So, we auditioned more than 3500 actors for the whole show. There are 76 characters in the show, including the primary and secondary ones. The audition was a lot more flexible because it was via Zoom. We auditioned in the south, in Kolkata, Bombay, Delhi and Rajasthan. So Kiran Sharma ji, again I remember she was in Delhi at that time, and I called her in the studio and she agreed. She entered, I saw her and I knew that instant how she had prepared so well for the part. We started the audition and she was unbelievable in her presence in the smallest of moments.

There is an interesting story about Veer Singh’s life. Prashant briefed us about the episode where he said that he needed an actor with a good physical movement, because the camera moved from one room to another room in one go. The actor walks behind the camera, changes clothes, and comes immediately after. That made me excited since I got the freedom to cast a theatre actor who could pull that off. Prashant agreed. So if you notice, all the actors in that episode come from theatre background. Rajesh and Kiran both come from NSD, their son and daughter characters come from another group of theatre company. I remember throughout that I knew I had to prioritize the believability in the characters first and foremost. That was the goal from the first day to the last. We focused on each character- even if they had one scene. The process was the same for everyone, and we gave them the fair information. So I think that is the reason each of their performances ring so true.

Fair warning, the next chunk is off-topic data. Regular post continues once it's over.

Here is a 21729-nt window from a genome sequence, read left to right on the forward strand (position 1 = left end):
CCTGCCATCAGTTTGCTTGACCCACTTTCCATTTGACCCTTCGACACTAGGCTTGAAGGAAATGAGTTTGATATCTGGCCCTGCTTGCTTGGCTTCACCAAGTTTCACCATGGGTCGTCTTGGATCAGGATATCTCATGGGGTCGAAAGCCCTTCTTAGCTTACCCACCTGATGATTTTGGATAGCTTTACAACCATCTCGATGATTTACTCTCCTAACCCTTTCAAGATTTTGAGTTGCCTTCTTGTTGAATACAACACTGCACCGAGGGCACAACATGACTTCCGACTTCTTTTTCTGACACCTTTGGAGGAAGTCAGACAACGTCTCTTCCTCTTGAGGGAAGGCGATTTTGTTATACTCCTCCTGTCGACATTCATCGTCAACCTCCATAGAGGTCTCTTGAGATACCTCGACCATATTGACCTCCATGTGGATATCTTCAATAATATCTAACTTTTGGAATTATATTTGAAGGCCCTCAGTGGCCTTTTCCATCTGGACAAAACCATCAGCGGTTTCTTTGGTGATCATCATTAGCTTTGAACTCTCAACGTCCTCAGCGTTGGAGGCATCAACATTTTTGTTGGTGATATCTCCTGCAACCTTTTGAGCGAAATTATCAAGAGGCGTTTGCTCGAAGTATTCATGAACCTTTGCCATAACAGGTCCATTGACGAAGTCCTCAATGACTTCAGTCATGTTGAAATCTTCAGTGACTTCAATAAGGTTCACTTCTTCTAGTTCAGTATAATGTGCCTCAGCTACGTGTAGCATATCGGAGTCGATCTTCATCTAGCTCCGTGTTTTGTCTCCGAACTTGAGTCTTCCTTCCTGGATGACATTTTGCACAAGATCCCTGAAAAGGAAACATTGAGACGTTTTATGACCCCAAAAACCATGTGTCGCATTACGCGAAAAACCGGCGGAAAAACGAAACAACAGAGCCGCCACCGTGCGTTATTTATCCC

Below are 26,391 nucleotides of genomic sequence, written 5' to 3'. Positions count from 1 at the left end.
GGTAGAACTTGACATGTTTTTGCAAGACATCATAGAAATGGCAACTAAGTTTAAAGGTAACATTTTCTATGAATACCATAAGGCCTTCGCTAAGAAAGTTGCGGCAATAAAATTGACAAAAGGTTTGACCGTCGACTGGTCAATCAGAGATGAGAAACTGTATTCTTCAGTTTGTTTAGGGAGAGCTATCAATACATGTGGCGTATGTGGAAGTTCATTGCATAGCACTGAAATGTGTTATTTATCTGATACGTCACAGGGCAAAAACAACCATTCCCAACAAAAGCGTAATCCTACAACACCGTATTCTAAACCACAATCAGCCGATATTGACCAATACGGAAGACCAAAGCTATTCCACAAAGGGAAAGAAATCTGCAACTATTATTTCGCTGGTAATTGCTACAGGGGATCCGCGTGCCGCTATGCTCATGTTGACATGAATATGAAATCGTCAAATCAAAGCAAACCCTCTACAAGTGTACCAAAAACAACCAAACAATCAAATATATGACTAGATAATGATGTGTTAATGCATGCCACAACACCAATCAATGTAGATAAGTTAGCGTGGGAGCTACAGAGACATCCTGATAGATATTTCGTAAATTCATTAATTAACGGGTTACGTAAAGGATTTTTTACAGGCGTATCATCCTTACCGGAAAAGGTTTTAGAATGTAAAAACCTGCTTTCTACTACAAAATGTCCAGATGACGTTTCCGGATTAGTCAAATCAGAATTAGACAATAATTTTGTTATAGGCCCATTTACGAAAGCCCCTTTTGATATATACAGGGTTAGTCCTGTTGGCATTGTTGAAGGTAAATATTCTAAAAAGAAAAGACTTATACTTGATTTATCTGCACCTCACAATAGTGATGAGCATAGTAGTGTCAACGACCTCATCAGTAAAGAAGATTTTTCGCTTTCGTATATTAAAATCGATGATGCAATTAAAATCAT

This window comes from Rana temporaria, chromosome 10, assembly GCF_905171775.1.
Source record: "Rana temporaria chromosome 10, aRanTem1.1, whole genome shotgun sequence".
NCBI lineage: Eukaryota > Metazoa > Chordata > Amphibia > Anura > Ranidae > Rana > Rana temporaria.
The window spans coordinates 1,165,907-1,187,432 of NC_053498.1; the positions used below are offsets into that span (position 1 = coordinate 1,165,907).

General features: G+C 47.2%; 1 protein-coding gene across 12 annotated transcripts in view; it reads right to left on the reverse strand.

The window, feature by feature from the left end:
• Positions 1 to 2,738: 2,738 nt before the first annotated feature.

We generally get less time in the casting process. It is mostly three months or even less. Here there was something else that was something else, I keep telling Prashant that maybe the universe was kind that we had an year to work on Trial By Fire, because of the lockdown. We were very sure that we should do this correctly as a team and hopefully it has paid off.

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Kartik Aaryan, Kriti Sanon’s Shehzada postponed ‘out of respect for Pathaan’ | Bollywood



Kartik Aaryan’s upcoming film Shehzada has been pushed back “out of respect” for Pathaan which is unstoppable at the box office ever since its release. The Kartik Aaryan and Kriti Sanon-starrer was scheduled to release in theatres on February 10, ahead of the Valentine’s Day, but it will now hit the silver screen on February 17. Also read: Pathaan box office day 6 collection: Hindi version collects 296 cr since day of release, set to cross 300cr

The producers shared a press note informing the same on Monday. It read: “#Shehzada gets a new release date! Out of respect for #Pathaan this #KartikAaryan #KritiSanon starrer directed by #RohitDhawan produced by #BhushanKumar #AlluAravind #AmanGill and #KartikAaryan the family entertainer will now release on 17th February 2023!” press note read.

Directed by Rohit Dhawan, the film also stars Manisha Koirala, Paresh Rawal, Ronit Roy, and Sachin Khedekar in pivotal roles. Shehzada also marks Kartik’s debut as a co-producer. The trailer showcased Kartik in a never seen before avatar. It was loaded with action-packed scenes and funny dialogues. It is an official Hindi remake of the Telugu film Ala Vaikunthapurramloo which starred actor Allu Arjun in the lead role.

Talking about the film, director Rohit Dhawan said, “The trailer just gives a small taste of what the audiences are in for! A great family entertainer, Shehzada is a grand cinematic experience for all generations.”

Pathaan has already collected 542 crore gross worldwide in 5 days. In Hindi, the film has collected 296 crore in six days of its release. The film has created history as it has overtaken SS Rajamouli’s Baahubali 2 and Yash-starrer KGF 2 to become the fastest film to enter 200 crore club.

It released on January 25 and benefitted from the five-day long weekend. The film marked Shah Rukh Khan’s return to the silver screen after four years and is his and Deepika’s fourth film together. Directed by Siddharth Anand, Pathaan also stars Deepika Padukone and John Abraham in lead roles. Salman Khan also has an extended cameo as Tiger in the film.